Monday – December 5, 2016
Ready to have your memory upgraded? It’s coming soon.
Theodore Berger, a biomedical engineer at the University of Southern California has created an implant device that would go behind your ear. Once in place, your ability to remember and access every moment in your life is suddenly engaged.
The implantable device, called Black Mirror, seems to mimic the function of the hippocampus by electrically stimulating the brain in a similar pattern that forms memories. So far it’s only been tested in rats and monkeys, but now Berger is testing one that could work in humans. So the effect would be similar to the movie Limitless, but without the need to constantly replenish the supply of pills from unscrupulous providers. But then again, wasn’t there another movie about someone hacking into one of those devices and turning everyone into a zombie?
The Black Mirror device works based on a theory about how the hippocampus transforms short-term memories into long-term memories. In Berger’s early experiments with rabbits, he combined a tone and a puff of air to get the rabbit to blink. And just like in Pavlov’s famous experiments he replicated the blink reaction by playing the tone.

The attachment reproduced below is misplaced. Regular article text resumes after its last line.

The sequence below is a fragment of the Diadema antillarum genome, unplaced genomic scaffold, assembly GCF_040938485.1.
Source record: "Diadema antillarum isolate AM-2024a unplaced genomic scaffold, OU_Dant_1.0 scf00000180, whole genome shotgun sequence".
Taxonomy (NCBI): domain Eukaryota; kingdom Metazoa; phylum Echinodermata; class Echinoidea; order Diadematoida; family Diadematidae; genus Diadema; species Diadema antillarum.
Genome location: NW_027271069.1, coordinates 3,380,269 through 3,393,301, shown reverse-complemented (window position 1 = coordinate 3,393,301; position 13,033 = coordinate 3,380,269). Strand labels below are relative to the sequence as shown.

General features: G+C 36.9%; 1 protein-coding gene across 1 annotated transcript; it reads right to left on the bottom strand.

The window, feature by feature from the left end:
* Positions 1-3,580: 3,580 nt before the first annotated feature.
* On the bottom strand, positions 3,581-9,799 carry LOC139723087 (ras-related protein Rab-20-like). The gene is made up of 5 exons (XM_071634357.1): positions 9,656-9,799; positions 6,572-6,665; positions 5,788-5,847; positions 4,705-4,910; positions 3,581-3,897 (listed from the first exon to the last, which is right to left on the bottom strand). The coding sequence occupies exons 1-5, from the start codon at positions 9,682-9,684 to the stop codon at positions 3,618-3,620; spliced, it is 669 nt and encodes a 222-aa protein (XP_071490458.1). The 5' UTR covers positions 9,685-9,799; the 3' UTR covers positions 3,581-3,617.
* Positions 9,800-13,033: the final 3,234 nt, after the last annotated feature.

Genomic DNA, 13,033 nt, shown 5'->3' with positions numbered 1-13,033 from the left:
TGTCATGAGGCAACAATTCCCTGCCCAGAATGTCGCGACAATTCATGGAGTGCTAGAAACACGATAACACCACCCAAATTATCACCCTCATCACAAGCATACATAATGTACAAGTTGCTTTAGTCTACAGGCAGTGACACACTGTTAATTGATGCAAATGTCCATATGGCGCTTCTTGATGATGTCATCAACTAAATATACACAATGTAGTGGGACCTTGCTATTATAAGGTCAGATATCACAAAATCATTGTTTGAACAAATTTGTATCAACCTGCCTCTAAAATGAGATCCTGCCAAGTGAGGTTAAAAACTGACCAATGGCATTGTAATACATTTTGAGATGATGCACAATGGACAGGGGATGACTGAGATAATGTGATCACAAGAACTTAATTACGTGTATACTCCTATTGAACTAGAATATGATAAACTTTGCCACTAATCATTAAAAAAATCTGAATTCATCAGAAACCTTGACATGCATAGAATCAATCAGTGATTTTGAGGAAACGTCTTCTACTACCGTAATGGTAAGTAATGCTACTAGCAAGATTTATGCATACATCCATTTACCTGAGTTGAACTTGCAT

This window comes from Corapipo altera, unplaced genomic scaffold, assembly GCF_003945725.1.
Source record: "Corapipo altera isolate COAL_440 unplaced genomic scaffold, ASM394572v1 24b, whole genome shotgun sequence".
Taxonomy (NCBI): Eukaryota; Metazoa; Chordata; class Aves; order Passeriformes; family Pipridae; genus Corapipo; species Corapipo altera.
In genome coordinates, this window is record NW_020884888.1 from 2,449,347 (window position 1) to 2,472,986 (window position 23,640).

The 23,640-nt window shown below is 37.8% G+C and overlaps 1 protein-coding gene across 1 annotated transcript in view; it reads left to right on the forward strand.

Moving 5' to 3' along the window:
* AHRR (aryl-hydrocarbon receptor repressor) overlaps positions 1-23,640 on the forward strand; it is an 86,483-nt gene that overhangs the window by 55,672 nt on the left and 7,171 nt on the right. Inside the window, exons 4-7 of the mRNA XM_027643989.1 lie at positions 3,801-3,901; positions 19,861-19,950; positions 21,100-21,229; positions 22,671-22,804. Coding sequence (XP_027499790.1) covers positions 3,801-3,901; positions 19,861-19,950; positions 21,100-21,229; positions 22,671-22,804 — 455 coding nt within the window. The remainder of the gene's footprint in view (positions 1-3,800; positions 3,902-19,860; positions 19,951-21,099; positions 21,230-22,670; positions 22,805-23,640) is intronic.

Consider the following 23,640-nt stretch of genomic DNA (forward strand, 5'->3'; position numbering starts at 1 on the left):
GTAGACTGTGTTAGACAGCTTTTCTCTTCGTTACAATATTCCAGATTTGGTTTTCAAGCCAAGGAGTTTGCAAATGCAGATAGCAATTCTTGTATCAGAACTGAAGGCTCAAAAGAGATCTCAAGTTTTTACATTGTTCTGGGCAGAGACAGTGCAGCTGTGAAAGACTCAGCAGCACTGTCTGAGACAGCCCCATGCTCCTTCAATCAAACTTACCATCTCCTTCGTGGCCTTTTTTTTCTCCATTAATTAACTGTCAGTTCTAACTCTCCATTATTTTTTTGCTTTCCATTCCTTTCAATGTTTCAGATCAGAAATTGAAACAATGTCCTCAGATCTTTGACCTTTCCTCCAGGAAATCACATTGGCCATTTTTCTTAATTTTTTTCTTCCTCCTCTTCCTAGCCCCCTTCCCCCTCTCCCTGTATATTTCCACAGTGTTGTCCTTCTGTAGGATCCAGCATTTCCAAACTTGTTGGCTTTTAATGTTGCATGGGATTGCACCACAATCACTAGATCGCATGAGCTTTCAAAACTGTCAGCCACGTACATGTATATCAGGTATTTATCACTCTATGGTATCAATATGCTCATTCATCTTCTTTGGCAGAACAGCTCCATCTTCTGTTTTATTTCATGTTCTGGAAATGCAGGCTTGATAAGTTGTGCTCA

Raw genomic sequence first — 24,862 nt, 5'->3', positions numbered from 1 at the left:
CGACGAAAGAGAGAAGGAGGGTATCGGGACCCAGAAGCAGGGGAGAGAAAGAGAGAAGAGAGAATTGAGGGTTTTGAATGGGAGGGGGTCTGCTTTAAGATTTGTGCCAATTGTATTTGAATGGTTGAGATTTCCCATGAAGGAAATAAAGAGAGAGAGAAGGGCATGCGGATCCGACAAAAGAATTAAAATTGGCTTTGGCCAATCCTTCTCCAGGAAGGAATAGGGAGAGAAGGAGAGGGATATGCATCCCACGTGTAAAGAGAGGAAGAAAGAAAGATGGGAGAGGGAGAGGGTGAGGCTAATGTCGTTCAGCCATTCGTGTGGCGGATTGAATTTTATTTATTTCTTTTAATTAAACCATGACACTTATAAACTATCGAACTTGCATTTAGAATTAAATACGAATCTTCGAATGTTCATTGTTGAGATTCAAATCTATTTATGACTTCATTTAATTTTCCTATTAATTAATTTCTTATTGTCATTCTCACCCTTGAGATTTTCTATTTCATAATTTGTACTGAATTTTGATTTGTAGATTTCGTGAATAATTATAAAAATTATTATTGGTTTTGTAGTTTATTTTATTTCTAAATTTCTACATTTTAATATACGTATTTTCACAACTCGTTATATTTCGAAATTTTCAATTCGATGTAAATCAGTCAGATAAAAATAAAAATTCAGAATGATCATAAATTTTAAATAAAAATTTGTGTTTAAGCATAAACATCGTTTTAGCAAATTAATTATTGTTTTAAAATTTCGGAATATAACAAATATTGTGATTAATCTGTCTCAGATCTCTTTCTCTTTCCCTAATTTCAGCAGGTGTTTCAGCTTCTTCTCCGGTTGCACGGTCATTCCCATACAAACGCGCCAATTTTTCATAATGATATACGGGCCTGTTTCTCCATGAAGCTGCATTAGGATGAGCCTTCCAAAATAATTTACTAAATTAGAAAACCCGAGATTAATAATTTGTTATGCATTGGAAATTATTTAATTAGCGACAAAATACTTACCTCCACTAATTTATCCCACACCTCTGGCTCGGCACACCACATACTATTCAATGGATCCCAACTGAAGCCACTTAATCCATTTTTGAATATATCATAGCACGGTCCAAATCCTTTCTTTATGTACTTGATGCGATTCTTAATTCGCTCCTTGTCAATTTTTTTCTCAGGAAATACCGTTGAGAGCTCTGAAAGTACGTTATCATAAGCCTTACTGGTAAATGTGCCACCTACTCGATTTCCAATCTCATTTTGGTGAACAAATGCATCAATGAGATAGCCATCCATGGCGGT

Berger claims that he’s been able to mathematically model the general rule that the hippocampus uses to convert short-term memories into long-term memories. Using that general rule, Berger has been able to build an artificial hippocampus for rats. So far the tests have been pretty remarkable.
Probably the biggest challenge to overcome in order to duplicate this success in humans is the staggering number of neurons and connections between those neurons. There are literally billions of neurons, and trillions of connections. But that doesn’t mean Berger won’t accomplish it with the computing power available to us today.
The initial launch is targeted at an implant device that can help patients with memory impairment, and there is a current human trial with a different version of the device. So far, the results have been pretty promising. And then there’s the FDA to deal with.